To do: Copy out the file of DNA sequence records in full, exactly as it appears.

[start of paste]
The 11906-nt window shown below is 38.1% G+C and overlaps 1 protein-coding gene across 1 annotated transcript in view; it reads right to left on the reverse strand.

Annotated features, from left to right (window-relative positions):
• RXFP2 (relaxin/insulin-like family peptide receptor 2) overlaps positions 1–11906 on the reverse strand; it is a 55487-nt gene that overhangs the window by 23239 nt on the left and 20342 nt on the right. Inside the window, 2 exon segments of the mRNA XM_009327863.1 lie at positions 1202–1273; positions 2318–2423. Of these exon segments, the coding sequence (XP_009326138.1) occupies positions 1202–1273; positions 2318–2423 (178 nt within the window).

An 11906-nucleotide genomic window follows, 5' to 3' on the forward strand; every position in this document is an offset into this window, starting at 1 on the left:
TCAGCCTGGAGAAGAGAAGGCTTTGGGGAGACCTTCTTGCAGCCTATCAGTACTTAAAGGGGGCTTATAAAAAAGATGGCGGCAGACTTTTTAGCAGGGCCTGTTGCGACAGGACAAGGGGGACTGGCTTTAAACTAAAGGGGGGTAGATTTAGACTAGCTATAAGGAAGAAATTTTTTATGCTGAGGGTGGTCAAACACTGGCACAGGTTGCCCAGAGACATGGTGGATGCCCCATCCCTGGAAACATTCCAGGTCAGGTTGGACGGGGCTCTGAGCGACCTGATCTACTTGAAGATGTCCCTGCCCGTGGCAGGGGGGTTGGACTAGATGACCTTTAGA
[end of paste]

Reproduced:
The 11906-nt window shown below is 38.1% G+C and overlaps 1 protein-coding gene across 1 annotated transcript in view; it reads right to left on the reverse strand.

Annotated features, from left to right (window-relative positions):
• RXFP2 (relaxin/insulin-like family peptide receptor 2) overlaps positions 1–11906 on the reverse strand; it is a 55487-nt gene that overhangs the window by 23239 nt on the left and 20342 nt on the right. Inside the window, 2 exon segments of the mRNA XM_009327863.1 lie at positions 1202–1273; positions 2318–2423. Of these exon segments, the coding sequence (XP_009326138.1) occupies positions 1202–1273; positions 2318–2423 (178 nt within the window).

An 11906-nucleotide genomic window follows, 5' to 3' on the forward strand; every position in this document is an offset into this window, starting at 1 on the left:
TCAGCCTGGAGAAGAGAAGGCTTTGGGGAGACCTTCTTGCAGCCTATCAGTACTTAAAGGGGGCTTATAAAAAAGATGGCGGCAGACTTTTTAGCAGGGCCTGTTGCGACAGGACAAGGGGGACTGGCTTTAAACTAAAGGGGGGTAGATTTAGACTAGCTATAAGGAAGAAATTTTTTATGCTGAGGGTGGTCAAACACTGGCACAGGTTGCCCAGAGACATGGTGGATGCCCCATCCCTGGAAACATTCCAGGTCAGGTTGGACGGGGCTCTGAGCGACCTGATCTACTTGAAGATGTCCCTGCCCGTGGCAGGGGGGTTGGACTAGATGACCTTTAGA